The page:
Usaco Mar10 Silver

Part of USACO Mar10

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                           SILVER PROBLEMS
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                  Three problems numbered 6 through 8
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Problem 6: The Rock Game [Tom Conerly, 2010]

Before the cows head home for rest and recreation, Farmer John wants
them to get some intellectual stimulation by playing a game.

The game board comprises N (1 <= N <= 15) identical holes in the
ground, all of which are initially empty. A cow moves by either
covering exactly one hole with a rock, or uncovering exactly one
previously covered hole. The game state is defined by which holes
are covered with rocks and which aren't. The goal of the game is
for the cows to reach every possible game state exactly once and
then return to the state with all holes uncovered.

The cows have been having a tough time winning the game.  Below is
an example of one of their games:

       Holes
time   1  2  3 
-----------------
0      O  O  O  Initially all of the holes are empty
1      O  O  X  The cow covers hole 3
2      X  O  X  The cow covers hole 1
3      X  O  O  The cow uncovers hole 3
4      X  X  O  The cow covers hole 2
5      O  X  O  The cow uncovers hole 1
6      O  X  X  The cow covers hole 3
7      X  X  X  The cow covers hole 1

Now the cows are stuck! They must uncover one hole and no matter
which one they uncover they will reach a state they have already
reached. For example if they remove the rock from the second hole
they will reach the state (X O X) which they already visited at
time 2.

Below is an example of a valid solution for N=3 holes:

       Holes
time   1  2  3 
-----------------
0      O  O  O  Initial state: all of the holes are empty
1      O  X  O  The cow covers hole 2
2      O  X  X  The cow covers hole 3
3      O  O  X  The cow uncovers hole 2
4      X  O  X  The cow covers hole 1
5      X  X  X  The cow covers hole 2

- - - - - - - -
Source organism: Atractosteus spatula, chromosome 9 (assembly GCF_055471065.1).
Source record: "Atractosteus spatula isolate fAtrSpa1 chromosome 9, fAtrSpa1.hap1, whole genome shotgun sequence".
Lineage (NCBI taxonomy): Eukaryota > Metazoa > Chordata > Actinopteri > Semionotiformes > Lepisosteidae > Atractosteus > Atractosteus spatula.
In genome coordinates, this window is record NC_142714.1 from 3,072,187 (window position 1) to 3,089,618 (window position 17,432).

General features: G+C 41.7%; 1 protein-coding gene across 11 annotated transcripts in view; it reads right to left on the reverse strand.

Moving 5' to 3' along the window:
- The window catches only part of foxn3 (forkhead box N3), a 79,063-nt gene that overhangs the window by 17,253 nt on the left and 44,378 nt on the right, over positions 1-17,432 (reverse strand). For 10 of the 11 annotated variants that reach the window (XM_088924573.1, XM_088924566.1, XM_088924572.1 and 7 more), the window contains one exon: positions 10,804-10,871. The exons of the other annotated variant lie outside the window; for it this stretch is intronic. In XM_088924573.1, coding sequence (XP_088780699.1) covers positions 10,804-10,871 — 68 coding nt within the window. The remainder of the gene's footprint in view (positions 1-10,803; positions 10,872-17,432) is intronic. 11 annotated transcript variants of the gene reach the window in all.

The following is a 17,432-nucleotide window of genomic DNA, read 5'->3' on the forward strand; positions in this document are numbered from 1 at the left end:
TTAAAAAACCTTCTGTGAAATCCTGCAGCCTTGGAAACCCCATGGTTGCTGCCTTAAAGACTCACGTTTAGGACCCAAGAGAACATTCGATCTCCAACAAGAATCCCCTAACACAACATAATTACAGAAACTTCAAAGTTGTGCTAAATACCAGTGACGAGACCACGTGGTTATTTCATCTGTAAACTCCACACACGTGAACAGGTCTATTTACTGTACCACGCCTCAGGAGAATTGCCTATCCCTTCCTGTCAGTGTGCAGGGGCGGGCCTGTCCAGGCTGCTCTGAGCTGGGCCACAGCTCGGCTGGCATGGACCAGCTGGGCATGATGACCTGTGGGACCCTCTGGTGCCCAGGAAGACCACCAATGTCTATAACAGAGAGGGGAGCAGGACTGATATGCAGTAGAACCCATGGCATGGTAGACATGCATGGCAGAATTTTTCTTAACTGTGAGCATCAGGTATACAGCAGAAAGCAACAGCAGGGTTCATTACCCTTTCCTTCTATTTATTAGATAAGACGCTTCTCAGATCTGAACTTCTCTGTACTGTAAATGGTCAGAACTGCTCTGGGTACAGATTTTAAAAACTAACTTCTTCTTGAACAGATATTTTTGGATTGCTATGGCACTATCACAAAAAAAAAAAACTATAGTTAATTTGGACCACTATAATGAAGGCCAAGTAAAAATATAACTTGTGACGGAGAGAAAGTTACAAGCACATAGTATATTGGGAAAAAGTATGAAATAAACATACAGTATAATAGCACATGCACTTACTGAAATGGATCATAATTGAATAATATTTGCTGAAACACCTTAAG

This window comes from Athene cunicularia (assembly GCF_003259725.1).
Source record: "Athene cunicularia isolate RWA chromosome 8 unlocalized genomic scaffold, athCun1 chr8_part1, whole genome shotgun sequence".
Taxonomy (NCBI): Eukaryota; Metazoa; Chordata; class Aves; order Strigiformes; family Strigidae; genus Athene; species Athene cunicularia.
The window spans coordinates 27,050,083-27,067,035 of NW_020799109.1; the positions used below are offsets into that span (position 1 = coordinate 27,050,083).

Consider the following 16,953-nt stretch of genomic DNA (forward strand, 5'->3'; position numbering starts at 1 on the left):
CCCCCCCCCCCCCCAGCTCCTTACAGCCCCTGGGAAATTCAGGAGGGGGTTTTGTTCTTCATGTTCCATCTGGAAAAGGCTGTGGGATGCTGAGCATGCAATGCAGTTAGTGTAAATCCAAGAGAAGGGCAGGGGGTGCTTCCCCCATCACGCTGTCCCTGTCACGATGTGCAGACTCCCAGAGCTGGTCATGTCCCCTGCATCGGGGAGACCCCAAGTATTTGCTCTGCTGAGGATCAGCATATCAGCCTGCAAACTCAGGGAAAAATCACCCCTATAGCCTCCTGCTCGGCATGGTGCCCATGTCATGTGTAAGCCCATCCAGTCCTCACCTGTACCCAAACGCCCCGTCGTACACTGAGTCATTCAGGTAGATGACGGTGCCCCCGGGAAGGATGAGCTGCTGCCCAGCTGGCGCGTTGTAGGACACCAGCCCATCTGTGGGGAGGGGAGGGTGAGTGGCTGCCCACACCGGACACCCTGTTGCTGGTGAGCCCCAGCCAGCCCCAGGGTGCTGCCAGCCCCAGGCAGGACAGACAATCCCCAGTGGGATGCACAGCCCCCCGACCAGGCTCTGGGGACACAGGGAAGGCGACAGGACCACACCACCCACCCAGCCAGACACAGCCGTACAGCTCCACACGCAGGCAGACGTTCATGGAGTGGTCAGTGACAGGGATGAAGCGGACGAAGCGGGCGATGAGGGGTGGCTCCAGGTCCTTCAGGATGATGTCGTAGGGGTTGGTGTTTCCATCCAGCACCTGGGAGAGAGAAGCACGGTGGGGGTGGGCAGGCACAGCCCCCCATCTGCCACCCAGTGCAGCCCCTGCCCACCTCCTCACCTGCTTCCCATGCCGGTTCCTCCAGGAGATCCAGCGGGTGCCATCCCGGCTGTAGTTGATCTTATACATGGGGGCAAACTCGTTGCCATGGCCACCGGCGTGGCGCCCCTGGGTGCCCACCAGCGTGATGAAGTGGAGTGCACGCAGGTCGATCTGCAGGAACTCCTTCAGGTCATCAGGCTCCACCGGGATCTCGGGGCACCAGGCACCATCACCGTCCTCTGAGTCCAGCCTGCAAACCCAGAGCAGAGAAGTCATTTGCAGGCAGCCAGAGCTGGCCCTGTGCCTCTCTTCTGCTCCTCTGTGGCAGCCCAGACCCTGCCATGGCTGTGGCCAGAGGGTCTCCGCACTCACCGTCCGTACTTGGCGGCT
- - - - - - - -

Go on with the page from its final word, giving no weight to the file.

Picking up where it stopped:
6      X  X  O  The cow uncovers hole 3
7      X  O  O  The cow uncovers hole 2
8      O  O  O  The cow uncovers the 1st hole

which returns the game board to the start having, visited each state once.

The cows are tired of the game and want your help. Given N, create
a valid sequence of states that solves the game. If there are
multiple solutions return any one.

PROBLEM NAME: rocks

INPUT FORMAT:

* Line 1: A single integer: N

SAMPLE INPUT (file rocks.in):

3

OUTPUT FORMAT:

* Lines 1..2^N+1: A string of length N containing only 'O' and 'X'
        (where O denotes a uncovered hole and X denotes a covered
        hole). The jth character in this line represents whether the
        jth hole is covered or uncovered in this state. The first and
        last lines must be all uncovered (all O).

SAMPLE OUTPUT (file rocks.out):

OOO
OXO
OXX
OOX
XOX
XXX
XXO
XOO
OOO

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Problem 7: Test Taking [Tom Conerly, 2010]

Farmer John has to take his annual farming license test. The test
comprises N (1 <= N <= 1,000,000) true/false questions. After FJ's
dismal performance on last year's test Bessie wishes to help him.

Bessie has inside information that the number of questions whose
answer is true will be one of t_1, t_2, t_3,..., or t_K (0 <= t_i
<= N; 0 <= K <= 10,000) -- even though Bessie has no information
about any answer to any specific question. Bessie wants to know the
best score that FJ is guaranteed achieve by exploiting this information
carefully, even if he doesn't know the actual answers to any test
questions.

To demonstrate Bessie's idea, consider a license test with N=6
questions where Bessie knows that the number of questions with the
answer 'true' is either 0 or 3. FJ can always get at least 3 answers
correct using logic like this: If FJ answers 'false' on every
question and there are 0 questions with the answer 'true' then he
will get all 6 correct. If there are 3 questions with the answer
'true' then he will get 3 answers correct. So as long as he marks
every answer as 'false' he is guaranteed to get at least 3 correct